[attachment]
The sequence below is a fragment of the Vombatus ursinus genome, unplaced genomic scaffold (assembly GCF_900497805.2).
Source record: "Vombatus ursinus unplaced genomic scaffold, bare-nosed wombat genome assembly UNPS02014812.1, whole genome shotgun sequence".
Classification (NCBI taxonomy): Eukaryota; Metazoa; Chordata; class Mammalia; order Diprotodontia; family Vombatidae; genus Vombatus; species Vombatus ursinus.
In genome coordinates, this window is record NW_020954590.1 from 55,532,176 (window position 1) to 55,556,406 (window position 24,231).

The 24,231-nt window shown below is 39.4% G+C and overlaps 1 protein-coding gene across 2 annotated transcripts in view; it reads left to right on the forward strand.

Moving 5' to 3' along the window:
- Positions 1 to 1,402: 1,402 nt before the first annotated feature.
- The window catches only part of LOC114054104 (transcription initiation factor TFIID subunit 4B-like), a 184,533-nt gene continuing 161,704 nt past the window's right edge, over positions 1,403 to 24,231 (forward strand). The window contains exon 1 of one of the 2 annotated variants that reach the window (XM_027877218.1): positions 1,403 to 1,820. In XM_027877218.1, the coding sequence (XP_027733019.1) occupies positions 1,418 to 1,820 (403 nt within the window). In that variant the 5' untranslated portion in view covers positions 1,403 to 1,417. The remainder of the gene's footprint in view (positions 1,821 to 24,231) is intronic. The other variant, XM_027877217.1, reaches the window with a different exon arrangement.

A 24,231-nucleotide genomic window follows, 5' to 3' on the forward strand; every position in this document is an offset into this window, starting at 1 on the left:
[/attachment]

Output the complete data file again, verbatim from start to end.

The sequence below is a fragment of the Vombatus ursinus genome, unplaced genomic scaffold (assembly GCF_900497805.2).
Source record: "Vombatus ursinus unplaced genomic scaffold, bare-nosed wombat genome assembly UNPS02014812.1, whole genome shotgun sequence".
Classification (NCBI taxonomy): Eukaryota; Metazoa; Chordata; class Mammalia; order Diprotodontia; family Vombatidae; genus Vombatus; species Vombatus ursinus.
In genome coordinates, this window is record NW_020954590.1 from 55,532,176 (window position 1) to 55,556,406 (window position 24,231).

The 24,231-nt window shown below is 39.4% G+C and overlaps 1 protein-coding gene across 2 annotated transcripts in view; it reads left to right on the forward strand.

Moving 5' to 3' along the window:
- Positions 1 to 1,402: 1,402 nt before the first annotated feature.
- The window catches only part of LOC114054104 (transcription initiation factor TFIID subunit 4B-like), a 184,533-nt gene continuing 161,704 nt past the window's right edge, over positions 1,403 to 24,231 (forward strand). The window contains exon 1 of one of the 2 annotated variants that reach the window (XM_027877218.1): positions 1,403 to 1,820. In XM_027877218.1, the coding sequence (XP_027733019.1) occupies positions 1,418 to 1,820 (403 nt within the window). In that variant the 5' untranslated portion in view covers positions 1,403 to 1,417. The remainder of the gene's footprint in view (positions 1,821 to 24,231) is intronic. The other variant, XM_027877217.1, reaches the window with a different exon arrangement.

A 24,231-nucleotide genomic window follows, 5' to 3' on the forward strand; every position in this document is an offset into this window, starting at 1 on the left: